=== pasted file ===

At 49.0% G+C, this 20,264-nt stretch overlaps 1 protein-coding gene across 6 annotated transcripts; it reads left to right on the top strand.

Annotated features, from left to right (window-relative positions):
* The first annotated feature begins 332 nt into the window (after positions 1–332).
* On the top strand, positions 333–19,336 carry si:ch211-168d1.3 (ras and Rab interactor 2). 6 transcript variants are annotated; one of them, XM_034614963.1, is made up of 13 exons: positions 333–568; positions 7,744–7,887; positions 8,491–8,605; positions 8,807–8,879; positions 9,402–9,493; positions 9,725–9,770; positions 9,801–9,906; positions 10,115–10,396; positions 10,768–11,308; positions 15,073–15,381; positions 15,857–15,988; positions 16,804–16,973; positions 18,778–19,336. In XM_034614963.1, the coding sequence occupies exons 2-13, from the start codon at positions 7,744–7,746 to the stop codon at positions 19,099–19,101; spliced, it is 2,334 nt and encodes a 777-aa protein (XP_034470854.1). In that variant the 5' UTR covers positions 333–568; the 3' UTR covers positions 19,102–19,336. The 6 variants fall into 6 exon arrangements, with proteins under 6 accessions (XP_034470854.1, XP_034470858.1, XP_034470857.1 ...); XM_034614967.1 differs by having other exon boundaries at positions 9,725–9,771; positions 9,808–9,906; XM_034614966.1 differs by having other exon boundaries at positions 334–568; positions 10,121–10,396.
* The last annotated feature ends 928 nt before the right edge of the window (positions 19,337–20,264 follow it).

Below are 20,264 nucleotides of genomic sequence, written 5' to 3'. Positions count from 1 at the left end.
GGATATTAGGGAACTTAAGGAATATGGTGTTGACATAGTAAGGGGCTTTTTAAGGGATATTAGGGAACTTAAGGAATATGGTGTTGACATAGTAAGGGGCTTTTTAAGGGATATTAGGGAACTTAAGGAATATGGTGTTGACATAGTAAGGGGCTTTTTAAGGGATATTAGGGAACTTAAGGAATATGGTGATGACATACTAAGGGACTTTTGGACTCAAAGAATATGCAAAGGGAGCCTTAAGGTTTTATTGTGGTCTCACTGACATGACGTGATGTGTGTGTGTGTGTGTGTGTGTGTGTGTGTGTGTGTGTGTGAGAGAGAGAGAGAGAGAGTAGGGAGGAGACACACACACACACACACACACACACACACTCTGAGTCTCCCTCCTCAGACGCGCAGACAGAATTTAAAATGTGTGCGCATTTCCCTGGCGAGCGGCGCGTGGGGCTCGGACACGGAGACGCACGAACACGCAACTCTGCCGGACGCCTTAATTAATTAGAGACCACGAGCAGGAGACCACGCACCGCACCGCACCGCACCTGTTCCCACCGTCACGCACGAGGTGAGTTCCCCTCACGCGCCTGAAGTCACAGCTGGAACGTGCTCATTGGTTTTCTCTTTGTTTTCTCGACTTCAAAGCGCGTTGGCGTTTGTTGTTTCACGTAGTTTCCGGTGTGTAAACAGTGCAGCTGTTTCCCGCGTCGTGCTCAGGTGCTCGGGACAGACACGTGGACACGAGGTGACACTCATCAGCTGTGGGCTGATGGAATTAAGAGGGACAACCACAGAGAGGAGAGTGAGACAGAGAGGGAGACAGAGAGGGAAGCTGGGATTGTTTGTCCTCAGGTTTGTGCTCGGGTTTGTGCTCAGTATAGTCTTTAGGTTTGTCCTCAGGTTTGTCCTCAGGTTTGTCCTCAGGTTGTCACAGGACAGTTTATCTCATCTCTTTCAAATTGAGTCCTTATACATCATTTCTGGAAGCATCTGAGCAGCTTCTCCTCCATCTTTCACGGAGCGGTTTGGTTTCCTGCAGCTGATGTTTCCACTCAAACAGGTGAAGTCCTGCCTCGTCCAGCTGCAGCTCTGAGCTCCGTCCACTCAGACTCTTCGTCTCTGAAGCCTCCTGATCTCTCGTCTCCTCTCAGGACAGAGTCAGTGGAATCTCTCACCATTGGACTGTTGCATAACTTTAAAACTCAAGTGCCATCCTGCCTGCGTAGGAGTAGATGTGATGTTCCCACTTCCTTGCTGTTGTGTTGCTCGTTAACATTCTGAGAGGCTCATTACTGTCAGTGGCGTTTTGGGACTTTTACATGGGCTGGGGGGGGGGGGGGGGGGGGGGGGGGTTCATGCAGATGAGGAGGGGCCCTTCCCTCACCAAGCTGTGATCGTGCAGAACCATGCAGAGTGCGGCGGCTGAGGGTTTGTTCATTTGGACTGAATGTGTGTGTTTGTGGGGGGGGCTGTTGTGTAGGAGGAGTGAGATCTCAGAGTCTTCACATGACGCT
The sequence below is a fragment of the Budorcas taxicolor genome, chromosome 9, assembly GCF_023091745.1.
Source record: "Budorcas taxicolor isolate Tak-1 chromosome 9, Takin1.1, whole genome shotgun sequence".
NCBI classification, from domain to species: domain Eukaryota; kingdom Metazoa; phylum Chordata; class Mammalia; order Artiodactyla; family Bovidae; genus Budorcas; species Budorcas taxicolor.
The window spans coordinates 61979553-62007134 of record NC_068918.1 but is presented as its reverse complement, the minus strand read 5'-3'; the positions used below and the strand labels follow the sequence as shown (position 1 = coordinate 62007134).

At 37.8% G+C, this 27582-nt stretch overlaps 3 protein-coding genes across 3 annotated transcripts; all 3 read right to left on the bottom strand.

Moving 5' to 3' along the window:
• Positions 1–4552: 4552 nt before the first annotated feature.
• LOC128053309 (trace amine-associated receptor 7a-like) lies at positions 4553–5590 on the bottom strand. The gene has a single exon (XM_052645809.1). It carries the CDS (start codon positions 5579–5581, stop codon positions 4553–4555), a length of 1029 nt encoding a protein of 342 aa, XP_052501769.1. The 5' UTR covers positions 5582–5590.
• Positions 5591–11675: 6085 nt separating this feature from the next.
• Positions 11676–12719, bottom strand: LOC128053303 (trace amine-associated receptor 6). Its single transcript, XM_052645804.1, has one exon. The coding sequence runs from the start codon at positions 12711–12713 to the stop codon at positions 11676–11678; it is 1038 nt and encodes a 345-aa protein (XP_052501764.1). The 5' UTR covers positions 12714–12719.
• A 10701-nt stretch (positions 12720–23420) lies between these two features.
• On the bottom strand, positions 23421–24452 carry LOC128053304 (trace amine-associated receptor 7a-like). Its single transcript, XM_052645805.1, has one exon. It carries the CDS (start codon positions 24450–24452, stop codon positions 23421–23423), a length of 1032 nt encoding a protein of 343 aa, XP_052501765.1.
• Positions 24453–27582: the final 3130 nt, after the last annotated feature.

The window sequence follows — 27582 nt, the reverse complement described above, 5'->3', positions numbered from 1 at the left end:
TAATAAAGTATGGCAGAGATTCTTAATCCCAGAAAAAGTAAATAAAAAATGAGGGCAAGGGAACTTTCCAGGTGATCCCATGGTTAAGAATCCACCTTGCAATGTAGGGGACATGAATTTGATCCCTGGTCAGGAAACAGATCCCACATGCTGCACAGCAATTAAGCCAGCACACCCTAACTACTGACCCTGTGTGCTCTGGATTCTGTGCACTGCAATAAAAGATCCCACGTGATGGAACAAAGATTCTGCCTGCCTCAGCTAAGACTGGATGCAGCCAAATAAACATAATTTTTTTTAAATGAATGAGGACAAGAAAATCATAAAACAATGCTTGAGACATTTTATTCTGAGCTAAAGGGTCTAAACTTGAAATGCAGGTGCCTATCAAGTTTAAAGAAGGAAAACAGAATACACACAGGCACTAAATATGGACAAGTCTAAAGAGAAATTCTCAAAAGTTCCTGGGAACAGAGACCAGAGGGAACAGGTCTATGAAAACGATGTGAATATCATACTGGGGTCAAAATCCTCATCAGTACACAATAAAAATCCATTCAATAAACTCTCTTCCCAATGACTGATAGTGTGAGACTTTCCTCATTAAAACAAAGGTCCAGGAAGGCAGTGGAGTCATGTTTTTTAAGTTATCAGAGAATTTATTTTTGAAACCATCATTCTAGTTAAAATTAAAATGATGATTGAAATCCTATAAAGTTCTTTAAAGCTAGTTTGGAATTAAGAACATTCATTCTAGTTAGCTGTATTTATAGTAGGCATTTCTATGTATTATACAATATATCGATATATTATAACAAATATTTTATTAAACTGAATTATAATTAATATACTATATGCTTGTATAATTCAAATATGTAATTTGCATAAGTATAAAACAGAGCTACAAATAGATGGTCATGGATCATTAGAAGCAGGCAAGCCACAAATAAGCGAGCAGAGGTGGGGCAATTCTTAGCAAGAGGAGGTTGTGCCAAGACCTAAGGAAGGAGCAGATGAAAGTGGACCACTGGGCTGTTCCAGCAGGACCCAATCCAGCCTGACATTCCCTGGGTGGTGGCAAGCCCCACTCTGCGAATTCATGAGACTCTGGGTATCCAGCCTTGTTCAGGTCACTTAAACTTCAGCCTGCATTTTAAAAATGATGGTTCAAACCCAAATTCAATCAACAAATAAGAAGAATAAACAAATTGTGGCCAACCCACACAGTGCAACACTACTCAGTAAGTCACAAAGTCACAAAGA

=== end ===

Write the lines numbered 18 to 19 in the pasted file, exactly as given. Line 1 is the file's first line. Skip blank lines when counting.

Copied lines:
• A 10701-nt stretch (positions 12720–23420) lies between these two features.
• On the bottom strand, positions 23421–24452 carry LOC128053304 (trace amine-associated receptor 7a-like). Its single transcript, XM_052645805.1, has one exon. It carries the CDS (start codon positions 24450–24452, stop codon positions 23421–23423), a length of 1032 nt encoding a protein of 343 aa, XP_052501765.1.